Back to black (and white): Baftas style sticks to dressing-up classics

Lauren Cochrane
·3-min read
<span>Composite: Rex/Shutterstock</span>
Composite: Rex/Shutterstock

The world is now becoming used to award shows where the action – and the style – is divided between presenters in a venue and nominees beamed in from home, or perhaps a hotel room. The Baftas were the latest and had both the determined glamour and some of the at-home basics that are now expected. Chloé Zhao is becoming a favourite of those who fall into the more low-key style category. To receive her best director and best film awards for Nomadland, she wore a plaid shirt and what looked like dungarees.

Chlo&#xe9; Zhao wins best director, wearing plaid.
Chloé Zhao wins best director, wearing plaid. Photograph: Bafta/AFP/Getty Images

There was some of the dressing-up more typically found on the red carpet. Cynthia Erivo is gaining a reputation for pushing the envelope at awards ceremonies. After neon green and platforms at the Golden Globes, she was resplendent in diamante Louis Vuitton. Anna Kendrick wore metallic, with waterfall hair. Priyanka Chopra Jonas wore an embroidered jacket by Spanish brand Pertegaz. Andra Day, who recently starred as Billie Holiday, was zesty in Versace green. Bukky Bakray, who won the Rising Star award for her breakout role in Rocks, was elegant in a strapless caramel dress and topknot.

Cynthia Erivo sparkles in Louis Vuitton.
Cynthia Erivo sparkles in Louis Vuitton. Photograph: Alberto Pezzali/AP

But the top line here was the return of the classics of formalwear. Despite the thinking that black was a no-go in the digital era of fashion – with brights winning on most Instagram feeds – it was popular here. It could be read as an expression of mourning for Prince Philip, and it also recalled the #metoo blackout at the 2018 Golden Globes. But ultimately it worked – as it always does – as a no-brainer to be relied on. When it comes to dressing up, black still stands for a relatively safe chic.

Sophie Cookson in a classic black dress.
Sophie Cookson in a classic black dress. Photograph: Jeff Spicer/Getty Images

Women including Felicity Jones, Phoebe Dynevor, Sophie Cookson and Rose Byrne wore black. Byrne’s cropped jacket with midriff was bold. Youn Yuh-Jung, who won best supporting actress for her role in Minari, wore a high-necked black dress. Clara Amfo wore a black dress and trousers for the red carpet. Corinne Bailey Rae, for her performance with Leslie Odom Jr, wore a black dress covered with metallic pink flowers. Rising Star nominee Morfydd Clark went for Marilyn Monroe-ish glamour in a black halter neck.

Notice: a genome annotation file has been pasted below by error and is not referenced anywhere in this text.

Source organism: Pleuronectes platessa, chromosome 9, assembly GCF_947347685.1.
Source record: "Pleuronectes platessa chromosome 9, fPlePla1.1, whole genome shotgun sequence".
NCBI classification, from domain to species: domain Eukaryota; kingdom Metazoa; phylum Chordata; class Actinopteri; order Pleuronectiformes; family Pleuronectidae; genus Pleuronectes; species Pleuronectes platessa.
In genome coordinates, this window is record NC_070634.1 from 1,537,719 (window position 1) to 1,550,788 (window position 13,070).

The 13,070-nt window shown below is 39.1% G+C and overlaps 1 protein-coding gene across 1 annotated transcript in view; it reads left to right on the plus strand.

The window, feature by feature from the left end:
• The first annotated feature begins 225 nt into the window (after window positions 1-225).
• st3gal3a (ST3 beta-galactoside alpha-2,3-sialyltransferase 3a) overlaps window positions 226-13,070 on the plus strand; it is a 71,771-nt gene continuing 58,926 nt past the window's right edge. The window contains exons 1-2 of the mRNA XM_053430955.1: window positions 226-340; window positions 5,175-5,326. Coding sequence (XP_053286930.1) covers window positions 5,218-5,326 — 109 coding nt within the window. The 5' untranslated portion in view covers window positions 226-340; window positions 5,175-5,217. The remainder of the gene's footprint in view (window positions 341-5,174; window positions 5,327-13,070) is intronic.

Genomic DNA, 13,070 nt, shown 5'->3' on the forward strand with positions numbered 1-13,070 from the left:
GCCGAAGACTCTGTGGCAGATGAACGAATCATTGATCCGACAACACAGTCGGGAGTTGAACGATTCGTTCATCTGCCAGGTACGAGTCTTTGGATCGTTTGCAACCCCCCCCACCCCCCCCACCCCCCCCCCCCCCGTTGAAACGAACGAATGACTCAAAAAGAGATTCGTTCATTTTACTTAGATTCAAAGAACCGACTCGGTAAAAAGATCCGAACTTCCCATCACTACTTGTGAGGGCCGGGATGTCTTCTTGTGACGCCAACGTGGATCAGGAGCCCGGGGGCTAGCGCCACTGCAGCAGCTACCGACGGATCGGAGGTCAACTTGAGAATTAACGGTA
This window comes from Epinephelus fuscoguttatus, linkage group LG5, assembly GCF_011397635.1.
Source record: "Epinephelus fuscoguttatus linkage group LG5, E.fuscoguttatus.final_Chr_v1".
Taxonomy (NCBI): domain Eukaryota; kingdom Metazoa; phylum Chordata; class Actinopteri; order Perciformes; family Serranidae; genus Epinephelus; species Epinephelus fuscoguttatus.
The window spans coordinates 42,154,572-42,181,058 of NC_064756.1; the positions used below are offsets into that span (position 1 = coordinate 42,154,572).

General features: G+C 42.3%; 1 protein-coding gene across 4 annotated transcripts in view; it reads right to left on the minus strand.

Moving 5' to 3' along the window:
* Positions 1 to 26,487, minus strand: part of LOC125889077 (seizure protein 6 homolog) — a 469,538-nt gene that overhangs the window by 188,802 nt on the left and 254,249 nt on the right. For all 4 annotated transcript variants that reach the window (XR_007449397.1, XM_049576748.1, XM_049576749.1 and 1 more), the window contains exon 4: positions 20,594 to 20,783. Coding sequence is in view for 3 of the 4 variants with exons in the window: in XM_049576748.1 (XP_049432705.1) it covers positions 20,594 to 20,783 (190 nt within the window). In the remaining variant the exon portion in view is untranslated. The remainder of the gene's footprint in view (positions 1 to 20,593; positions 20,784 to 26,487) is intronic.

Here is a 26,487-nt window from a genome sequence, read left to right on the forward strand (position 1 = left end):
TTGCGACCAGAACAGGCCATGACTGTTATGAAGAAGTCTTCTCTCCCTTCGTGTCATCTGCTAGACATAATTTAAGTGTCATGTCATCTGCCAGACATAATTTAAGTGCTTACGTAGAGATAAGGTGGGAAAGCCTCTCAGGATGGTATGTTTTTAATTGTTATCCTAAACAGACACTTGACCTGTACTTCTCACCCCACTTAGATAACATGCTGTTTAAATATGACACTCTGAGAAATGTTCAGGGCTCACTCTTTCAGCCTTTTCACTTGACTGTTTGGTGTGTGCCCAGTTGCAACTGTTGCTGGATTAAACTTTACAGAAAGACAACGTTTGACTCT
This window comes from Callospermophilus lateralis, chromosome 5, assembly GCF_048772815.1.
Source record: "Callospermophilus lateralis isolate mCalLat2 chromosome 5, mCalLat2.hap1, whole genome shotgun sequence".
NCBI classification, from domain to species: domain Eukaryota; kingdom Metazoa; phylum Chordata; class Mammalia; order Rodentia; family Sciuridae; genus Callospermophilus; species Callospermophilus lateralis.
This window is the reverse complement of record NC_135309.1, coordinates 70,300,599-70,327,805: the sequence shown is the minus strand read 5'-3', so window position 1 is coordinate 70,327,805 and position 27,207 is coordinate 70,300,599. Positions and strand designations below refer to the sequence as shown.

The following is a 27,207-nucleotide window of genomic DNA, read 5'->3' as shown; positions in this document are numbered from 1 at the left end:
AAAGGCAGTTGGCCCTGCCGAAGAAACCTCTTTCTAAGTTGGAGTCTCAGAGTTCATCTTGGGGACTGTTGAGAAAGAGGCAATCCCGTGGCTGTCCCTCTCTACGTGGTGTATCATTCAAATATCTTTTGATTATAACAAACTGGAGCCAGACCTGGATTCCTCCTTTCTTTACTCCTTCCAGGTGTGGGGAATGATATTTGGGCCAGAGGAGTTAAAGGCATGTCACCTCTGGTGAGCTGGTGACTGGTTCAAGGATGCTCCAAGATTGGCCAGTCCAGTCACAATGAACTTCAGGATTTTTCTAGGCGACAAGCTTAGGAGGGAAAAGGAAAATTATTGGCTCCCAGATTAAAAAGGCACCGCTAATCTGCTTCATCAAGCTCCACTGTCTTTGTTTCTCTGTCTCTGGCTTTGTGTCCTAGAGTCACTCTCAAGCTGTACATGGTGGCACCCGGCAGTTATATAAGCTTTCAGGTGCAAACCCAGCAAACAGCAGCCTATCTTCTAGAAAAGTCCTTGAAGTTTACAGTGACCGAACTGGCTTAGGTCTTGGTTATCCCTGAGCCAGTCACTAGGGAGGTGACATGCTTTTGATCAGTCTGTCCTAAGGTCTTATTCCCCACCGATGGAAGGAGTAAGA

Emerald Fennell, in white, with chocolate Bafta.
Emerald Fennell, in white, with chocolate Bafta. Photograph: Bafta/EPA

White was also big. Kosar Ali, who starred in Rocks, wore layers of Alexander McQueen white tulle. Winners Daniel Kaluuya and Emerald Fennell both wore white. Their outfits formed blank canvases doing their darnedest against showbiz incidentals that threatened to upstage them, including Kaluuya’s carousel of pipes and the grand piano behind Fennell, or the chocolate Bafta in her hand.

Leslie Odom Jr in an op art Versace suit.
Leslie Odom Jr in an op art Versace suit. Photograph: Austin Hargrave/Getty Images

Menswear had moments of experimentation among the usual tuxes. Tahar Rahim and Odom Jr brought some colour to proceedings – Rahim in sky-blue Louis Vuitton, Odom in Versace op-art prints. Kingsley Ben-Adir, meanwhile, went for a poloneck under a jacket, by Dior, accessorised with mustard velvet cushions on his sofa.

Overall, Bafta style reflected wider attitudes to dressing now. Some are keen to dress up to the nines as soon as the moment allows. A lot are opting for the classics. And there are a few – such as Zhao – who can be admired for knowing what they like to wear and sticking with it, even when accepting multiple awards from film academies.